Interesting Facts About Writers And Writing

By on May 16, 2019
Interesting Facts About Writers And Writing - Writer's

Writers are fascinating and often eccentric creatures. Learning from those writers who have been and gone, or are currently enjoying success can be a great way to boost your skills and find inspiration.

Let’s look at some weird and wonderful facts from the world of writing!

Peter Bales, an Elizabethan scribe was reported to have created a handwritten copy of the bible so small that you could put it inside a walnut shell. His motivation for doing so remains something of a mystery though!

Friedrich von Schiller left apples to rot in his desk - apparently the smell of them decaying helped him focus on his writing - each to their own we guess!

Some writers find inspiration strikes in the strangest places. Edith Sitwell began her writing day by lying in an open coffin, while Vladimir Nabokov and Gertrude Stein both preferred writing while sitting in a parked car. Whatever keeps you productive right?

Some authors prefer to shun technology and write the good old fashioned way with a pen and some paper. Celebrated author John Steinbeck was one such man, and apparently used 300 pencils to write his masterpiece ‘East of Eden.’

Ever got so into your writing that your fingers hurt?! Well, did you know there is a word for it?
Mogigraphia’ means ‘writer’s cramp.’

We’ve all heard of writer’s block, but if you want to impress your fellow writers with your intellect, you might want to refer to it as ‘colygraphia’ instead.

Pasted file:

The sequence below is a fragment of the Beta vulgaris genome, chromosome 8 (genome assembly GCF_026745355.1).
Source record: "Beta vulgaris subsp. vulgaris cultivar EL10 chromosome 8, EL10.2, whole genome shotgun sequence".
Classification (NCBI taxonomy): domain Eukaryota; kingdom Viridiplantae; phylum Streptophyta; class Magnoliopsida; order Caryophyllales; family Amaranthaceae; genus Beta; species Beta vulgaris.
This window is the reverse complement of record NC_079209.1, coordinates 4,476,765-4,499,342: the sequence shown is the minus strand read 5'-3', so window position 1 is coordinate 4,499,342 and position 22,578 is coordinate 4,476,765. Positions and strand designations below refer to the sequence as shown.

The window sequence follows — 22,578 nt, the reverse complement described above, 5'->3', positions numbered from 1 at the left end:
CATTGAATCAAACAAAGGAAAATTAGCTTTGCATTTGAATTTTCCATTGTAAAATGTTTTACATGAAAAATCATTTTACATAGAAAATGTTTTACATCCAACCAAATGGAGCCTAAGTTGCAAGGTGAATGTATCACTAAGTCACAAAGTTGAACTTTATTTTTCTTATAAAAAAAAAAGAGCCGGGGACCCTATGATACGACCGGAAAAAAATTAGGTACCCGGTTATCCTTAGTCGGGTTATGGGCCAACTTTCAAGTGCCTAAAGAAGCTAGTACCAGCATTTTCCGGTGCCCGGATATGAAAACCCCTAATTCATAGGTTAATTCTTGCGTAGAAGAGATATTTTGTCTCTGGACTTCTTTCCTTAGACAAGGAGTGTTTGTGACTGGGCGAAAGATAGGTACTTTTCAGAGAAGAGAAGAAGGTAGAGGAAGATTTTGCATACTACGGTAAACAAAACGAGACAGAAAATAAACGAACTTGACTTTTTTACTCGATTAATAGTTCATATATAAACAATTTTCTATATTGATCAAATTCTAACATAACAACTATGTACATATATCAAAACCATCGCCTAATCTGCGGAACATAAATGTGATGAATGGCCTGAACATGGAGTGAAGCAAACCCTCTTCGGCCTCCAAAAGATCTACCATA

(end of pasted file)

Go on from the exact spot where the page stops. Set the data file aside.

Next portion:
We all know the importance of sticking to your writing schedule. No one took this more seriously than author Graham Greene who would write 500 words a day exactly. Even if that meant stopping in the middle of a sentence. Others that liked to keep things regimented include Anthony Trollope who would pace himself to write no more than 250 words every 15 minutes.

As writers, we all have struggles to get over. Poor Agatha Christie had a particularly tough time as she suffered from dysgraphia meaning she was unable to write legibly; so dictated all of her novels.

We all love the Cat in the Hat right? Well when Dr. Seuss was stuck for inspiration, he apparently would head to his unique ‘hat closet’ filled with hundreds of hats which he would try on until he felt inspired once more!

‘Scrabblement’ is a delightful word from the 17th century. Its meaning? The ‘writing of a rambling character like that of a madman.’

Do you have any fun facts about writers or writing? Share them with us here!

bethany cadman

Bethany Cadman -

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